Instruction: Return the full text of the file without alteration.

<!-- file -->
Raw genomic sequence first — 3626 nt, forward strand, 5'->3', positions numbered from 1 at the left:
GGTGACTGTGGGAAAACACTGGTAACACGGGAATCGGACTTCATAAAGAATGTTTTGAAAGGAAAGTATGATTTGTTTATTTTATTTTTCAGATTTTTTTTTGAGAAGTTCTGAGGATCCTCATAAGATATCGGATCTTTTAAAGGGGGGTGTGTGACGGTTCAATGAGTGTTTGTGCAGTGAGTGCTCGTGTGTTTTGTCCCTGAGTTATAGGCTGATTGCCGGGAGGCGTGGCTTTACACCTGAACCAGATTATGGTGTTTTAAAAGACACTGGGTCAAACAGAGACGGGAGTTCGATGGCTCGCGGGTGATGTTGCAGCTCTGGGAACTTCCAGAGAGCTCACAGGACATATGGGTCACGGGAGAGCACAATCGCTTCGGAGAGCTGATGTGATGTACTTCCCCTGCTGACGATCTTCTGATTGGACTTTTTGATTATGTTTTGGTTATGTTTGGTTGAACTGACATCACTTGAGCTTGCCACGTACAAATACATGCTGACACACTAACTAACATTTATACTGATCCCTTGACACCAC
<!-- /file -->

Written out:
Raw genomic sequence first — 3626 nt, forward strand, 5'->3', positions numbered from 1 at the left:
GGTGACTGTGGGAAAACACTGGTAACACGGGAATCGGACTTCATAAAGAATGTTTTGAAAGGAAAGTATGATTTGTTTATTTTATTTTTCAGATTTTTTTTTGAGAAGTTCTGAGGATCCTCATAAGATATCGGATCTTTTAAAGGGGGGTGTGTGACGGTTCAATGAGTGTTTGTGCAGTGAGTGCTCGTGTGTTTTGTCCCTGAGTTATAGGCTGATTGCCGGGAGGCGTGGCTTTACACCTGAACCAGATTATGGTGTTTTAAAAGACACTGGGTCAAACAGAGACGGGAGTTCGATGGCTCGCGGGTGATGTTGCAGCTCTGGGAACTTCCAGAGAGCTCACAGGACATATGGGTCACGGGAGAGCACAATCGCTTCGGAGAGCTGATGTGATGTACTTCCCCTGCTGACGATCTTCTGATTGGACTTTTTGATTATGTTTTGGTTATGTTTGGTTGAACTGACATCACTTGAGCTTGCCACGTACAAATACATGCTGACACACTAACTAACATTTATACTGATCCCTTGACACCAC